Coimbra, Portugal

Jason R. Matheson
7 min readDec 6, 2022


I’m roughly halfway between Portugal’s two largest cities, Lisbon and Porto, in the university town of Coimbra. It’s a beautiful location with the old town and campus perched on a hill overlooking the serene Mondego River.

Prior to driving north to Coimbra, I explored the ancient stone aqueduct in Tomar. Incredibly, you could access the top and walk a narrow path alongside the elevated water channel. There was a low ridge of sorts along the edge but it had crumbled in spots. Eventually I reached a point where it felt too high and I cautiously turned around to retrace my steps.

It amazes me how accessible historical sites are here in Portugal. A bit further down the road, I explored the Roman ruins at Conímbriga. Although a few of the areas were roped off, you could mostly roam free and walk directly on 2,000-year-old steps, roads and floors. Blew my mind.

I was immediately drawn to Coimbra when I arrived in the afternoon. My hotel was located on the riverbank opposite the old town. It was just a short, scenic walk over a bridge to begin exploring.

The University of Coimbra, founded in 1290, is among the oldest universities in continuous operation in the world. With 20,000 students, including some 15% of whom are international, this university town is a lively place.

I’ve learned that university towns back home in the States and here in Europe tend to be some of the most interesting places to live because of the educational emphasis and youthful influence. Coimbra was no exception.

The town was also full of inexpensive, quality restaurants. I used Google Maps to filter down options and wasn’t disappointed. I even stumbled on what I finally deciphered was a faculty buffet. The lunch lady took my card and swiped it without hesitation so I enjoyed seafood and wine with the professors. At least I think it was seafood (those are tentacles, right?).

I started climbing the steep cobblestone lanes to visit the university campus situated at the top of the hill. The academic buildings were completely integrated aesthetically with the old town.

I wasn’t actually sure I was on campus until students passed me wearing black cloaks. I learned these academic uniforms originated from a tradition that started nearly 500 years ago.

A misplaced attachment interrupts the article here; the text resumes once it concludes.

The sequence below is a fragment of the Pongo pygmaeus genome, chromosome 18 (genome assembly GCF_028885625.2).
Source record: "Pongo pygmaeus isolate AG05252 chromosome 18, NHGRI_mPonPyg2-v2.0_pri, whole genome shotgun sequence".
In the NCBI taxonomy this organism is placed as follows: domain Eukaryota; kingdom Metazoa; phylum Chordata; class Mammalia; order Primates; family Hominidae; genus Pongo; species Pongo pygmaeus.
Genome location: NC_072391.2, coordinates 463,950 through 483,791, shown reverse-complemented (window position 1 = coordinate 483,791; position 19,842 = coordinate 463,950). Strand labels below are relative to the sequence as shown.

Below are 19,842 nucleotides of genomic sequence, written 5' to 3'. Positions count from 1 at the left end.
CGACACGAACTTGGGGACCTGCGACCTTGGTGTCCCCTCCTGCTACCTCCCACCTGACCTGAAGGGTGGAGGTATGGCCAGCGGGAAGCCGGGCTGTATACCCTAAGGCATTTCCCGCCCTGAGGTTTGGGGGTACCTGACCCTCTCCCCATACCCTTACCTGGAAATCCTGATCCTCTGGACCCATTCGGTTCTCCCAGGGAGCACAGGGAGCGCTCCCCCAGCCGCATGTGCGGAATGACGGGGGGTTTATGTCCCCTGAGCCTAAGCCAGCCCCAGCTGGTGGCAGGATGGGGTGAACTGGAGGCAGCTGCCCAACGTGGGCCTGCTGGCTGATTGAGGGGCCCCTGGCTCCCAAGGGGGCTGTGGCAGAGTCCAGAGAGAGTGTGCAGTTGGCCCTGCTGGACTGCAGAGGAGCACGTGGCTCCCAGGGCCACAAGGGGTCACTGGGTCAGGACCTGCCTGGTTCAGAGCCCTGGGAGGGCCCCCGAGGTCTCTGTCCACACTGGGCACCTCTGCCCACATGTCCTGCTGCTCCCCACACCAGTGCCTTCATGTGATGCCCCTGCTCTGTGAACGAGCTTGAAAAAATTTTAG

Definitely a different look than what I’m used to on American college campuses. Another interesting angle was my tour of the university’s science department and its “Cabinet of Curiosities”.

Beginning in the 1700s, European nobility gathered and displayed exotic objects in a special room in an attempt to recreate the work of God. Of course, it was also to amaze and impress their visitors with the cosmopolitan vision of the owner.

The university had assembled its own Cabinet of Curiosities in a darkened space with dramatic lighting. Shelves overflowed with stuffed creatures, strange things preserved in jars and weird objects from around the world. There was no logic to the displays and no signs to explain. The idea was to recreate the wonder felt by visitors back then and to spark imagination.

Back on the street, I explored the areas surrounding campus. Evidently there are specific apartment buildings completely run by the students themselves. Called “Republics”, rules are set by the students living in each building with no outside oversight.

Predictably, there was plenty of “atmosphere”. I wandered through the narrow lanes and absorbed the often humorous graffiti and wry commentary on our modern world. With the language barrier, I didn’t fully grasp everything but it was fun to guess.

With so many years myself working on college campuses and living in university towns, I enjoyed noting the similarities and differences here in Portugal.

Ultimately, you learn people are basically the same around the world.

It may not have been the football I was used to, but the students dropped their studies and focused intently on the national team in the World Cup match this evening. They had plenty to celebrate: Portugal thrashed the Swiss 6–1.

After the big city bustle of Lisbon and the quaint villages of Tomar and Óbidos, I was extremely pleased I had the opportunity to visit Coimbra. It would be among the first places I’d recommend to anyone visiting Portugal.

As I started back across the river after watching the soccer match with the happy Portuguese crowds, I looked back at this shimmering Christmas display in the town plaza. Boas Festas translates as Happy Holidays.

That’s it from pleasant Coimbra. I’m headed for Porto in the morning.


Thanks for coming along on the trip. If you have questions or suggestions, tweet @JasonRMatheson. Missed an entry? Click here.



Jason R. Matheson

I prefer to travel slow. Enjoy history, design, architecture, cars, sports digital. Auburn alum, Sooner born.